2. april 2015
Grant Gallicho, Commonweal Magazine, skriver bl.a.:
In Chile decision, Pope Francis risks reputation as reformer.
Episcopal installation Masses don’t usually involve teeming protesters, shouting matches, and popping balloons. But Juan de la Cruz Barros Madrid’s did. Last Saturday, Barros was installed as bishop of Osorno, Chile, following allegations that he covered up for a sexually abusive priest who had been his mentor. “Barros, get out of the city!” chanted the demonstrators, waving black balloons. The bishop’s supporters tried to drown them out, brandishing white balloons. Some demonstrators attempted to climb the cathedral altar. The service was cut short, and Barros was escorted by police through a side door. Chile’s cardinals, along with most of its bishops, were not in attendance. Familiar with recent history, they knew it was going to be an ugly scene.
Four years ago, the Holy See found Fr. Fernando Karadima guilty of molesting minors, and ordered him to a life of “prayer and penance.” The Karadima case has been called the worst scandal ever to befall the Chilean Catholic Church. Karadima, now eighty-four, was once one of Chile’s most influential clerics. He ministered to the wealthy, and had strong ties to Chile’s elite. He developed a devoted following, molding the church’s future leaders. Four of his protégées, including Barros, later became bishops. Now, several of Karadima’s victims—once his devotees—say that Barros not only knew about the decades-old accusations and did nothing, but that he witnessed the abuse himself. Barros denies all of it, and refuses to resign.
After Barros’s appointment was announced in January, about thirteen hundred Chilean laypeople, including dozens of lawmakers, signed a petition seeking Barros’s removal. More than thirty clerics signed a letter asking the pope to reconsider his decision. Two Chilean bishops reportedly met with Francis to brief him on how difficult this has been for the local church. “The pope told me he had analyzed the situation in detail and found no reason” to remove Barros, the archbishop of Concepción, Fernando Chomalí, told the New York Times. Just before Barros’s installation service, the papal envoy to Chile announced that the bishop had his “confidence and support.”
Some had hoped that pressure brought by members of the pope’s new sexual-abuse commission—several of whom recently expressed grave reservations about the appointment—might persuade Francis to act, or Barros to resign. After all, just last month the pope said that “everything possible must be done to rid the church of the scourge of the sexual abuse of minors and to open pathways of reconciliation and healing for those who were abused.” He even seemed to chide bishops who had used the excuse of not giving scandal to avoid addressing the issue. But yesterday the Holy See released a terse, curiously worded statement responding to the growing controversy: “Prior to the recent appointment of His Excellency Msgr. Juan de la Cruz Barros Madrid as bishop of Osorno, Chile, the Congregation for Bishops carefully examined the prelate’s candidature and did not find objective reasons to preclude the appointment.” If this is Rome’s last word on Barros, then Francis should know that his decision has imperiled not only the Diocese of Osorno, but also his own reputation as a reformer.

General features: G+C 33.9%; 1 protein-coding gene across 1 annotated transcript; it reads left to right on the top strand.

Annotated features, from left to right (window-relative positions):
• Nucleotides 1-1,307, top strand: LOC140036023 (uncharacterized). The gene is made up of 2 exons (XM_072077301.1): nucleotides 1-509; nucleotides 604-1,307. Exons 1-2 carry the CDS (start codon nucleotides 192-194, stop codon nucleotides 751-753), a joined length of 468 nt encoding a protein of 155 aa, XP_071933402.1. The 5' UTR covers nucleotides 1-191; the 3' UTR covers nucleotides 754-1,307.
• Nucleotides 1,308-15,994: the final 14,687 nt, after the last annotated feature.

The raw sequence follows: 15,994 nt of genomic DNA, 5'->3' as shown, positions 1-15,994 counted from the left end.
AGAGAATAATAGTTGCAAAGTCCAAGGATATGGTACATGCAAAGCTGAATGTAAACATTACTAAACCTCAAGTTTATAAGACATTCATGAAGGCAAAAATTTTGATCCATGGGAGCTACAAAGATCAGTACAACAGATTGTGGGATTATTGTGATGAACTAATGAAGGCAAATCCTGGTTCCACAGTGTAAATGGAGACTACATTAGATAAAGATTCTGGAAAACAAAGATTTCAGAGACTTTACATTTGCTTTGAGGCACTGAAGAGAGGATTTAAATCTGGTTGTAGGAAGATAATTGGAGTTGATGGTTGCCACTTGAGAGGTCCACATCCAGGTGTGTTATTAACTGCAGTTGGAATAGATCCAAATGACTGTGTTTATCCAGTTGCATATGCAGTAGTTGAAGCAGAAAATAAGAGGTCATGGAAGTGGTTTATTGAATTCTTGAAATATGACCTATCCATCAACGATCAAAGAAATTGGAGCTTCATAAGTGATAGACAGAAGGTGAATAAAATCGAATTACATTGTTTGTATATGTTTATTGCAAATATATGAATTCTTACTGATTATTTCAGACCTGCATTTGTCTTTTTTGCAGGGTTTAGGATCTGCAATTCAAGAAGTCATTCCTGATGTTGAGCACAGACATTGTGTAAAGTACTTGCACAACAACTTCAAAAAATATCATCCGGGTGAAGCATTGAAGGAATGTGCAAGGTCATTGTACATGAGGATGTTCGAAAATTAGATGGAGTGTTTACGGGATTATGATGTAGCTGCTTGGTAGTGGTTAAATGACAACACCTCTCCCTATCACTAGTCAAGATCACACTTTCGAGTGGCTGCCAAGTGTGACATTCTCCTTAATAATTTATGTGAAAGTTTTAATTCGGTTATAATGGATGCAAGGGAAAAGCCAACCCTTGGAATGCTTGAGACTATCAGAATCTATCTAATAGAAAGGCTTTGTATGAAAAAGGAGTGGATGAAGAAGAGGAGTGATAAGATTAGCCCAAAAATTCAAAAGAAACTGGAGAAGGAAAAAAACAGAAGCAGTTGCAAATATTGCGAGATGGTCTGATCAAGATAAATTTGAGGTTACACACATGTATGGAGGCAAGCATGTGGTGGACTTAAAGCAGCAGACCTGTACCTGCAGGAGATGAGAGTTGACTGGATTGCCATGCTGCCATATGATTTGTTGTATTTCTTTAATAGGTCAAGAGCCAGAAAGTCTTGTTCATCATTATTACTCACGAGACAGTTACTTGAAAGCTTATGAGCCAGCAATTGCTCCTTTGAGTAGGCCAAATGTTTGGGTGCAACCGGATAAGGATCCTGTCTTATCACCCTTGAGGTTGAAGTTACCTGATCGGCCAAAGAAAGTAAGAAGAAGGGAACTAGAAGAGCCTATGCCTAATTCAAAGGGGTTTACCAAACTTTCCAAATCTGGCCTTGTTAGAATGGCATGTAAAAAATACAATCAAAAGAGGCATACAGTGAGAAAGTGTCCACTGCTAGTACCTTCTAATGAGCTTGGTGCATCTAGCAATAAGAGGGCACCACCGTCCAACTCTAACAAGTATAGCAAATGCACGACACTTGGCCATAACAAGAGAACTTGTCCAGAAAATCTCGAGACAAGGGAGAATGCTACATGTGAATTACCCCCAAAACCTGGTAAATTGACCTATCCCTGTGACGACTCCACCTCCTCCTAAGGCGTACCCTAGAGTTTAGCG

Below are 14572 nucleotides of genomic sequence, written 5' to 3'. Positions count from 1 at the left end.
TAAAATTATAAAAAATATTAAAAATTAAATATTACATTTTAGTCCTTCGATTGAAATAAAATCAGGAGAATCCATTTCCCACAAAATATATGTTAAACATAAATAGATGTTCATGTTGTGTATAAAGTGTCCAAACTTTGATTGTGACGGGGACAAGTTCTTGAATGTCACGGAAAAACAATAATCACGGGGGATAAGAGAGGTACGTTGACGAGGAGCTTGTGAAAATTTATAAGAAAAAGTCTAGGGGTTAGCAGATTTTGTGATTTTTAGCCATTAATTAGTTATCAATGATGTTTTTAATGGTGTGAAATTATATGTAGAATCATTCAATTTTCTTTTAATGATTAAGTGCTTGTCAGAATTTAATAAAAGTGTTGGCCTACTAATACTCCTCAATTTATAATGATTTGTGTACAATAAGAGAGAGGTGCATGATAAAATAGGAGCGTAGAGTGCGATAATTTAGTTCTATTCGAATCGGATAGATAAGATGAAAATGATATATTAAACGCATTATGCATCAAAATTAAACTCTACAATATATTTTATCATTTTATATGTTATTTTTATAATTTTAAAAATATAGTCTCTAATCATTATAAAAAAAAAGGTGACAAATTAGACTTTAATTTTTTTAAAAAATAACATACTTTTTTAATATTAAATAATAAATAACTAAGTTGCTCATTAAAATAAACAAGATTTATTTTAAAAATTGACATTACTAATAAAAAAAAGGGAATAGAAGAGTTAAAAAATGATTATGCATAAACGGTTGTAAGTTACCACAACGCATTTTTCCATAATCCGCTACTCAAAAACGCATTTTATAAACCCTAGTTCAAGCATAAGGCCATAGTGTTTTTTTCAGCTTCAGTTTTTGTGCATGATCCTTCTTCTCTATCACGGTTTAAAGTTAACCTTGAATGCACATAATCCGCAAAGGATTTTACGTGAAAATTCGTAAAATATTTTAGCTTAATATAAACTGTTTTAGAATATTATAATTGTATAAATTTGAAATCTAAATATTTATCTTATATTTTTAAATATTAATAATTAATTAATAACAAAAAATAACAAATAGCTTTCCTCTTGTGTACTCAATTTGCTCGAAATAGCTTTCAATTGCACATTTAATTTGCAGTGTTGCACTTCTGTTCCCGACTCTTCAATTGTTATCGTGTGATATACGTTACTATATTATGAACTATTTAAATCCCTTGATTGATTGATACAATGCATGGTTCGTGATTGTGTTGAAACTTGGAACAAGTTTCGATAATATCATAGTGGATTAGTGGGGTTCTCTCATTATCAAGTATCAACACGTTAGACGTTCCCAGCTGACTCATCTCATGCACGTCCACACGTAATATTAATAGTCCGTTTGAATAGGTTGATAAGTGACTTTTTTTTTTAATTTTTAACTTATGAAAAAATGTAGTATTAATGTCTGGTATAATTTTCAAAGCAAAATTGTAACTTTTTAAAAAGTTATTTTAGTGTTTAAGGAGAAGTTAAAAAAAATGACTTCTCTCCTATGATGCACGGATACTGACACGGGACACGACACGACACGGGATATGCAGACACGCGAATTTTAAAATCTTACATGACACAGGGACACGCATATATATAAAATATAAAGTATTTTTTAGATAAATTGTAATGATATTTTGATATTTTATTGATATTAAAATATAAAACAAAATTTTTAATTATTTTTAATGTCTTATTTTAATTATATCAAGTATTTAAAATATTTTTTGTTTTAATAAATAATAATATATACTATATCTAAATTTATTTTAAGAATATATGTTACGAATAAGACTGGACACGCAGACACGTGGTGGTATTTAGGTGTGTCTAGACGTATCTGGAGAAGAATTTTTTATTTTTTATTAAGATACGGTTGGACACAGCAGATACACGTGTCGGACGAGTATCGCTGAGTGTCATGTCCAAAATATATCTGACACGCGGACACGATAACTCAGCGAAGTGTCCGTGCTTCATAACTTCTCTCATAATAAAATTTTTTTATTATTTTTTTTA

The Barros case presents an interesting challenge to the pope’s efforts to bring the church around on the sexual-abuse scandal. The bishop is not accused of committing abuse himself. Nor is he accused of improperly handling cases of abusive priests. Indeed, he never supervised Karadima—he was merely a very close friend. Victims say that Barros covered up for Karadima, that he tried to silence them, and that he was actually present when some of them were abused—claims the bishop disputes
Why is Angelo Sodano still influencing episcopal appointments? This is a man who blocked Joseph Ratzinger from investigating the notorious abuser Marcial Maciel (founder of the Legionaries of Christ) as well as Cardinal Hans Hermann Groër, accused of molesting boys in the mid-1990s. In 2004, as John Paul II was ailing, Ratzinger finally moved forward with Maciel’s investigation. But the following year, Sodano sent a statement to the Legionaries of Christ alleging that there was no canonical proceeding against Maciel. In fact evidence was still being collected. The Legionaries happily announced that Maciel had been cleared of all wrongdoing. And in 2010, years after Maciel had been “invited” to a life of prayer and penance, Sodano offered unplanned remarks dismissing criticism of Pope Benedict’s handling of the scandal as “petty gossip”—during Easter Sunday Mass at St. Peter’s. At age eighty-seven, Sodano remains dean of the College of Cardinals.
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